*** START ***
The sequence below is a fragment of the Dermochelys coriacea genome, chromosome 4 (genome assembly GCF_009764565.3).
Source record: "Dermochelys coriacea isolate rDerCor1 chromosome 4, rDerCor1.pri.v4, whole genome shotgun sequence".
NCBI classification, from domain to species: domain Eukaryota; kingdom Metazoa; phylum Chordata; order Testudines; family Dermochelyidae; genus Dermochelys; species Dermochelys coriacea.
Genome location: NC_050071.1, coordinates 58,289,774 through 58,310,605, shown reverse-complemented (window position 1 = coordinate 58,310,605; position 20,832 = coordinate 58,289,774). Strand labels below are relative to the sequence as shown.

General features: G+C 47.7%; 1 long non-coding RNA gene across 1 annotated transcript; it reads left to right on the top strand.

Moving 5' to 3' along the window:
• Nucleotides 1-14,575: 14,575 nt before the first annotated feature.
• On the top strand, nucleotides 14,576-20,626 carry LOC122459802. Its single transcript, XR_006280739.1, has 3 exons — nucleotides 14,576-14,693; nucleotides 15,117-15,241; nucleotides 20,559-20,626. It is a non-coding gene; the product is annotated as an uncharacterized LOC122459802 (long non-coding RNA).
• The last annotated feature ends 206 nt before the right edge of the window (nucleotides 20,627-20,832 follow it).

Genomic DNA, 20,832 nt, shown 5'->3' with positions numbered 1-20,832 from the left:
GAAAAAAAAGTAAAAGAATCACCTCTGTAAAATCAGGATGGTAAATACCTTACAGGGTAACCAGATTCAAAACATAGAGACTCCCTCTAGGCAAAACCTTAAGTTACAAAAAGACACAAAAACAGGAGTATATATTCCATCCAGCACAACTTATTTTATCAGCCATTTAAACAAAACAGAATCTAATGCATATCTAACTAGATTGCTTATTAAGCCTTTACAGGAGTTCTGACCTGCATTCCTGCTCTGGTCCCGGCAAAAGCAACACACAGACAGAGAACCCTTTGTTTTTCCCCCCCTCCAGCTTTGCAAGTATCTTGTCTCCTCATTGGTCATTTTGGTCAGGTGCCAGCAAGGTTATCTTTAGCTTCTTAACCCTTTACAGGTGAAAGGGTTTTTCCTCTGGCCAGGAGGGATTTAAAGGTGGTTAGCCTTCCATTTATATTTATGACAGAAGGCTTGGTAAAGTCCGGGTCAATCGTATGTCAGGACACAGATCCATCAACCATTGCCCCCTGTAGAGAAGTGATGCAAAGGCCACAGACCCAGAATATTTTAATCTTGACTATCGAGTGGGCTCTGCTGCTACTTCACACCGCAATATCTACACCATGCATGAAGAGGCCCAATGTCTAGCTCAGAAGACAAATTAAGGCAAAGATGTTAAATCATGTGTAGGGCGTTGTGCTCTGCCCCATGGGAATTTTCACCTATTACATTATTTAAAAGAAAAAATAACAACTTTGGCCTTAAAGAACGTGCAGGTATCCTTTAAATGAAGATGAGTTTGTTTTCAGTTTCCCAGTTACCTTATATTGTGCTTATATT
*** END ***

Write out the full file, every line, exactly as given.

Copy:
The sequence below is a fragment of the Dermochelys coriacea genome, chromosome 4 (genome assembly GCF_009764565.3).
Source record: "Dermochelys coriacea isolate rDerCor1 chromosome 4, rDerCor1.pri.v4, whole genome shotgun sequence".
NCBI classification, from domain to species: domain Eukaryota; kingdom Metazoa; phylum Chordata; order Testudines; family Dermochelyidae; genus Dermochelys; species Dermochelys coriacea.
Genome location: NC_050071.1, coordinates 58,289,774 through 58,310,605, shown reverse-complemented (window position 1 = coordinate 58,310,605; position 20,832 = coordinate 58,289,774). Strand labels below are relative to the sequence as shown.

General features: G+C 47.7%; 1 long non-coding RNA gene across 1 annotated transcript; it reads left to right on the top strand.

Moving 5' to 3' along the window:
• Nucleotides 1-14,575: 14,575 nt before the first annotated feature.
• On the top strand, nucleotides 14,576-20,626 carry LOC122459802. Its single transcript, XR_006280739.1, has 3 exons — nucleotides 14,576-14,693; nucleotides 15,117-15,241; nucleotides 20,559-20,626. It is a non-coding gene; the product is annotated as an uncharacterized LOC122459802 (long non-coding RNA).
• The last annotated feature ends 206 nt before the right edge of the window (nucleotides 20,627-20,832 follow it).

Genomic DNA, 20,832 nt, shown 5'->3' with positions numbered 1-20,832 from the left:
GAAAAAAAAGTAAAAGAATCACCTCTGTAAAATCAGGATGGTAAATACCTTACAGGGTAACCAGATTCAAAACATAGAGACTCCCTCTAGGCAAAACCTTAAGTTACAAAAAGACACAAAAACAGGAGTATATATTCCATCCAGCACAACTTATTTTATCAGCCATTTAAACAAAACAGAATCTAATGCATATCTAACTAGATTGCTTATTAAGCCTTTACAGGAGTTCTGACCTGCATTCCTGCTCTGGTCCCGGCAAAAGCAACACACAGACAGAGAACCCTTTGTTTTTCCCCCCCTCCAGCTTTGCAAGTATCTTGTCTCCTCATTGGTCATTTTGGTCAGGTGCCAGCAAGGTTATCTTTAGCTTCTTAACCCTTTACAGGTGAAAGGGTTTTTCCTCTGGCCAGGAGGGATTTAAAGGTGGTTAGCCTTCCATTTATATTTATGACAGAAGGCTTGGTAAAGTCCGGGTCAATCGTATGTCAGGACACAGATCCATCAACCATTGCCCCCTGTAGAGAAGTGATGCAAAGGCCACAGACCCAGAATATTTTAATCTTGACTATCGAGTGGGCTCTGCTGCTACTTCACACCGCAATATCTACACCATGCATGAAGAGGCCCAATGTCTAGCTCAGAAGACAAATTAAGGCAAAGATGTTAAATCATGTGTAGGGCGTTGTGCTCTGCCCCATGGGAATTTTCACCTATTACATTATTTAAAAGAAAAAATAACAACTTTGGCCTTAAAGAACGTGCAGGTATCCTTTAAATGAAGATGAGTTTGTTTTCAGTTTCCCAGTTACCTTATATTGTGCTTATATT